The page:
Is sexual serosorting occurring among HIV-positive injection drug users? Comparison between those with HIV-positive partners only, HIV-Negative partners only, and those with any partners of unknown status

Yuko Mizuno, David W. Purcell, Mary H. Latka, Lisa R. Metsch, Helen Ding, Cynthia A. Gomez, Amy R. Knowlton

Research output: Contribution to journalArticle

Abstract

Using baseline data from a multi-site, randomized controlled study (INSPIRE), we categorized 999 HIV-positive IDUs into three groups based on serostatus of their sex partners. Our data provide some evidence for serosorting occurring in our sample; about 40% of the sample had sex exclusively with HIV-positive partners, and about half of them reported having unprotected sex with these partners. Twenty per cent had sex exclusively with HIV-negative partners; their sexual behaviors tended to be least risky with about two-thirds reporting their sex was protected. However, we also found that another 40% had at least one partner of unknown HIV status and sexual and drug risk was the highest among them. They were also least empowered, showing attributes that may undermine HIV prevention. Some of these findings are consistent with findings from MSM studies, suggesting that partner selection practices are similar between primarily heterosexual IDUs and MSM.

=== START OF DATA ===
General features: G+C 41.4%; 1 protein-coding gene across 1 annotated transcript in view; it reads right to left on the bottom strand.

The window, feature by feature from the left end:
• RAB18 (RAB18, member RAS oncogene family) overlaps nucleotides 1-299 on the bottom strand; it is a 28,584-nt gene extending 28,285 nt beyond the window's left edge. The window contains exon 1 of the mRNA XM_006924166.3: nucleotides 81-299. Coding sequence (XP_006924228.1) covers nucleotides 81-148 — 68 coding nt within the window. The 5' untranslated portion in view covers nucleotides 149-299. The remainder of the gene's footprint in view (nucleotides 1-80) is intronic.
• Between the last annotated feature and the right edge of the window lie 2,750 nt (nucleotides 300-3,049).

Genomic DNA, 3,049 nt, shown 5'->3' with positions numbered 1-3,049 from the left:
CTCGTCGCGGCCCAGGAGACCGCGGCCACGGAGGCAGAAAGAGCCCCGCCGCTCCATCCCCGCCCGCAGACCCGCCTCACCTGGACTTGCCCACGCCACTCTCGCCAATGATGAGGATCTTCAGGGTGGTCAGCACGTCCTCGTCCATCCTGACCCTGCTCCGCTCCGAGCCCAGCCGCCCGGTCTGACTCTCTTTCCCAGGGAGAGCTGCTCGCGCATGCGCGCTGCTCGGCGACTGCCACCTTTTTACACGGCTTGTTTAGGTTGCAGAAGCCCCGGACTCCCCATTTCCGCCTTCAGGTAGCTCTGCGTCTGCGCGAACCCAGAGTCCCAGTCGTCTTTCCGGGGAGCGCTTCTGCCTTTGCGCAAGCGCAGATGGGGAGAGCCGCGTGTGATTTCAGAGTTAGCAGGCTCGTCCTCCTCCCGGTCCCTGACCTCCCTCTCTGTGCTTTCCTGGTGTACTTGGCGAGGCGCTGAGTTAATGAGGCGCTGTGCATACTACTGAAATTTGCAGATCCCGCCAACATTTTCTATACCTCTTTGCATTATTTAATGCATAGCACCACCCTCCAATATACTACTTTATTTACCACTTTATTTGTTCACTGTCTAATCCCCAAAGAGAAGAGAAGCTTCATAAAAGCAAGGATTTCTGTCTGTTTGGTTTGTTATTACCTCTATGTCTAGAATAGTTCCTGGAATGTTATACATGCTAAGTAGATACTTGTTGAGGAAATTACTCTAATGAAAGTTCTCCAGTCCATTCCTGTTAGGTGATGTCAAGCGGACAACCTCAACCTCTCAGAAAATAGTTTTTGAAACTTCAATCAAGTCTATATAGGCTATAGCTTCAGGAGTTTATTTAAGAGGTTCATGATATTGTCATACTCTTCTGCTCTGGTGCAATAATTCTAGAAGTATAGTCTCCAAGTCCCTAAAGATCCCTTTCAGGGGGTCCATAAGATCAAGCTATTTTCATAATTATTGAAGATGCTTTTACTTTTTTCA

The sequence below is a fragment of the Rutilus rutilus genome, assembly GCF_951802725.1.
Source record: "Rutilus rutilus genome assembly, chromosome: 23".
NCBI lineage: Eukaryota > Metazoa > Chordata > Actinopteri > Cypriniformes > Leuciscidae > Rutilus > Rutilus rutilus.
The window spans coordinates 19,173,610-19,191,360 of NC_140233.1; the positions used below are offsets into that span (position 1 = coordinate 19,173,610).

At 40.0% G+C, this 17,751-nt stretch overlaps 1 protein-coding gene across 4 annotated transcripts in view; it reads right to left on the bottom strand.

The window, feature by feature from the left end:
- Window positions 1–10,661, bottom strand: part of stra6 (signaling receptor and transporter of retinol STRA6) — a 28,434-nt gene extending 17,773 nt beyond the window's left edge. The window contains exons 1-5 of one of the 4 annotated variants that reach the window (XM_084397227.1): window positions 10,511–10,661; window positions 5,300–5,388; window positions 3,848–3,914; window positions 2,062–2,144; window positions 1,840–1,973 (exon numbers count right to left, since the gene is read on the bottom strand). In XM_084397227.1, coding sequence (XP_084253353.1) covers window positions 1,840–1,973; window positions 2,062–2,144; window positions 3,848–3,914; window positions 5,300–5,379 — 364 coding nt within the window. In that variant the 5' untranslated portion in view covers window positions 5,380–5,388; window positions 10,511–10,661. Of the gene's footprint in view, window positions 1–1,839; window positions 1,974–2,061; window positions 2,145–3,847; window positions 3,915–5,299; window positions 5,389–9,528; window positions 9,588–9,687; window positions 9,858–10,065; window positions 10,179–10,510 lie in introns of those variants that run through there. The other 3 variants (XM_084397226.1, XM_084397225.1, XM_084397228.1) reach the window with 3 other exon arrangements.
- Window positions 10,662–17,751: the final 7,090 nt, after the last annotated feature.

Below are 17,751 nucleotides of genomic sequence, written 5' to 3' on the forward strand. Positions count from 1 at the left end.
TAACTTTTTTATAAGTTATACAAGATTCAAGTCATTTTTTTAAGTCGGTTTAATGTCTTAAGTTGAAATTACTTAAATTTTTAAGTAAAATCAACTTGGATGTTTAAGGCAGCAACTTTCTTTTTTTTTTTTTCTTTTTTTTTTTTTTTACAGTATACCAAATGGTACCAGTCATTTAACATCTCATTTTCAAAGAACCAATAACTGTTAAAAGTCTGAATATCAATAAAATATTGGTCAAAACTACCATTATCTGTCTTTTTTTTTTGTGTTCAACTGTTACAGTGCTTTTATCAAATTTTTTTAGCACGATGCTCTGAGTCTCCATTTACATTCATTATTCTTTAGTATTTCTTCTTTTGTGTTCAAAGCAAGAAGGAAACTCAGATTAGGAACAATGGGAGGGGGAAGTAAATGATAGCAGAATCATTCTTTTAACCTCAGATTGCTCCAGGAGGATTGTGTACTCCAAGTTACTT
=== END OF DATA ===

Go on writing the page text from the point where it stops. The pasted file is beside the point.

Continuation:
Original languageEnglish (US)
Pages (from-to)92-102
Number of pages11
JournalAIDS and behavior
Volume14
Issue number1
DOIs
StatePublished - Feb 1 2010

Keywords

  • HIV-positive IDUs
  • Partner HIV status
  • Partner selection
  • Serosorting

ASJC Scopus subject areas

  • Social Psychology
  • Public Health, Environmental and Occupational Health
  • Infectious Diseases

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